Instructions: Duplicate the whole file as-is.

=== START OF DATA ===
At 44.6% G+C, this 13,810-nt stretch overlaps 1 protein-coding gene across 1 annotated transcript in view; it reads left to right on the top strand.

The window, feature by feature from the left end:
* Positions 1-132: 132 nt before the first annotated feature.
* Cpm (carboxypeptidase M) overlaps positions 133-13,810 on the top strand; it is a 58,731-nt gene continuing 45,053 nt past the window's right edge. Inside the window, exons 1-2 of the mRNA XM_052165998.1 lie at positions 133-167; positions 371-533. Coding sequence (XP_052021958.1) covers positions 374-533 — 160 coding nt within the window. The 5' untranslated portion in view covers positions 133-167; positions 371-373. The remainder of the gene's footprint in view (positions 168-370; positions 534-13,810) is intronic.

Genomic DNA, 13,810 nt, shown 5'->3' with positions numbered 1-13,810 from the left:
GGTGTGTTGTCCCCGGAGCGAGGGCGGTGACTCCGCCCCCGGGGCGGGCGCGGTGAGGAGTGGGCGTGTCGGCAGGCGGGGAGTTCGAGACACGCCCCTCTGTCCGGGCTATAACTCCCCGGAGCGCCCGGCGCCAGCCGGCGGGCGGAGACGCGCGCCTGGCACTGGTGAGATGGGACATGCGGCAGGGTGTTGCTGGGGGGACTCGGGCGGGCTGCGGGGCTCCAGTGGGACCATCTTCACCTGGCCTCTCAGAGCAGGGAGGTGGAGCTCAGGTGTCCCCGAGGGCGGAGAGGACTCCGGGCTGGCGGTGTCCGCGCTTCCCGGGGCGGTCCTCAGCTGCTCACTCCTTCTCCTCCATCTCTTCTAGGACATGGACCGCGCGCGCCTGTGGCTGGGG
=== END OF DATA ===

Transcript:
At 44.6% G+C, this 13,810-nt stretch overlaps 1 protein-coding gene across 1 annotated transcript in view; it reads left to right on the top strand.

The window, feature by feature from the left end:
* Positions 1-132: 132 nt before the first annotated feature.
* Cpm (carboxypeptidase M) overlaps positions 133-13,810 on the top strand; it is a 58,731-nt gene continuing 45,053 nt past the window's right edge. Inside the window, exons 1-2 of the mRNA XM_052165998.1 lie at positions 133-167; positions 371-533. Coding sequence (XP_052021958.1) covers positions 374-533 — 160 coding nt within the window. The 5' untranslated portion in view covers positions 133-167; positions 371-373. The remainder of the gene's footprint in view (positions 168-370; positions 534-13,810) is intronic.

Genomic DNA, 13,810 nt, shown 5'->3' with positions numbered 1-13,810 from the left:
GGTGTGTTGTCCCCGGAGCGAGGGCGGTGACTCCGCCCCCGGGGCGGGCGCGGTGAGGAGTGGGCGTGTCGGCAGGCGGGGAGTTCGAGACACGCCCCTCTGTCCGGGCTATAACTCCCCGGAGCGCCCGGCGCCAGCCGGCGGGCGGAGACGCGCGCCTGGCACTGGTGAGATGGGACATGCGGCAGGGTGTTGCTGGGGGGACTCGGGCGGGCTGCGGGGCTCCAGTGGGACCATCTTCACCTGGCCTCTCAGAGCAGGGAGGTGGAGCTCAGGTGTCCCCGAGGGCGGAGAGGACTCCGGGCTGGCGGTGTCCGCGCTTCCCGGGGCGGTCCTCAGCTGCTCACTCCTTCTCCTCCATCTCTTCTAGGACATGGACCGCGCGCGCCTGTGGCTGGGG